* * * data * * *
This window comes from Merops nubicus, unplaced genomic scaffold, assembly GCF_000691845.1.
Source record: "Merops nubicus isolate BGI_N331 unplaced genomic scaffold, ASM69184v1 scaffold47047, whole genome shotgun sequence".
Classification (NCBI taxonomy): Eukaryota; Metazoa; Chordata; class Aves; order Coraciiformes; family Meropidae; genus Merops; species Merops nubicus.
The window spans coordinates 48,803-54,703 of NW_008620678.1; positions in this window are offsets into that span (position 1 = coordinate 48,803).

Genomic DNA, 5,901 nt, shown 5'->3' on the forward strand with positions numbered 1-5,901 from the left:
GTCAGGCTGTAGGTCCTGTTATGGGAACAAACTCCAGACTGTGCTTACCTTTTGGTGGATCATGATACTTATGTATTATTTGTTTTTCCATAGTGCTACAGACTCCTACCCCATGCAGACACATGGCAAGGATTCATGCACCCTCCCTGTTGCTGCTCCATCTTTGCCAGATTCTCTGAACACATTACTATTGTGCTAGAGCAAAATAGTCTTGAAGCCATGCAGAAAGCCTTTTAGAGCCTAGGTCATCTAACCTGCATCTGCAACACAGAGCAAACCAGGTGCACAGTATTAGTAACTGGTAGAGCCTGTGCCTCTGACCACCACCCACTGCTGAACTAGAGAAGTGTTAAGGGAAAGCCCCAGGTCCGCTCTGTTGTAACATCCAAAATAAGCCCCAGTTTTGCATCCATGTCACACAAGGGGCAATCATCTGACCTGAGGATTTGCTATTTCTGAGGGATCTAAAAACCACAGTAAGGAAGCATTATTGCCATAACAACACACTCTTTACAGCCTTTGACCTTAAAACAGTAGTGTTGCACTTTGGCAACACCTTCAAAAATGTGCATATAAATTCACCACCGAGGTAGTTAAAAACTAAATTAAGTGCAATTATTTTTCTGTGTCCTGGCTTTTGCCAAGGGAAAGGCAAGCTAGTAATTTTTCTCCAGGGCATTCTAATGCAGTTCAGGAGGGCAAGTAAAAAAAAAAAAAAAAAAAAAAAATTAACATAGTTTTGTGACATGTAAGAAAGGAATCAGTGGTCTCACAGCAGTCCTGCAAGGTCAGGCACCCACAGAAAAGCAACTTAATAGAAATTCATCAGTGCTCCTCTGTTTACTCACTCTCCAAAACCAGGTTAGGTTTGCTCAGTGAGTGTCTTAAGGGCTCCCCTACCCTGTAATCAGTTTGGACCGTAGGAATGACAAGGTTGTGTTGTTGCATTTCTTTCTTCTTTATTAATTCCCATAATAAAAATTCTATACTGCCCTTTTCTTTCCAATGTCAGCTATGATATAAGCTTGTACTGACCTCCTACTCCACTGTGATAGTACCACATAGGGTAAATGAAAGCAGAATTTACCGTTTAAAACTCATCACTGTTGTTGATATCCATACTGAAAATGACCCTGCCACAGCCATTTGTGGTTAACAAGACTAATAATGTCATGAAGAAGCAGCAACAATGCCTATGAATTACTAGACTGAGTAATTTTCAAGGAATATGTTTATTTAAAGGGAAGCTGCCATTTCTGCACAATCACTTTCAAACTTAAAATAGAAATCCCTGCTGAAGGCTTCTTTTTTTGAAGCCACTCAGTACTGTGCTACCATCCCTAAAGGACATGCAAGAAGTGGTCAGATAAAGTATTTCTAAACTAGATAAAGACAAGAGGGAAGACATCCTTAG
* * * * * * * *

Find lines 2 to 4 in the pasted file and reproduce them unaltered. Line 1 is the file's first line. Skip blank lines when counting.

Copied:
Source record: "Merops nubicus isolate BGI_N331 unplaced genomic scaffold, ASM69184v1 scaffold47047, whole genome shotgun sequence".
Classification (NCBI taxonomy): Eukaryota; Metazoa; Chordata; class Aves; order Coraciiformes; family Meropidae; genus Merops; species Merops nubicus.
The window spans coordinates 48,803-54,703 of NW_008620678.1; positions in this window are offsets into that span (position 1 = coordinate 48,803).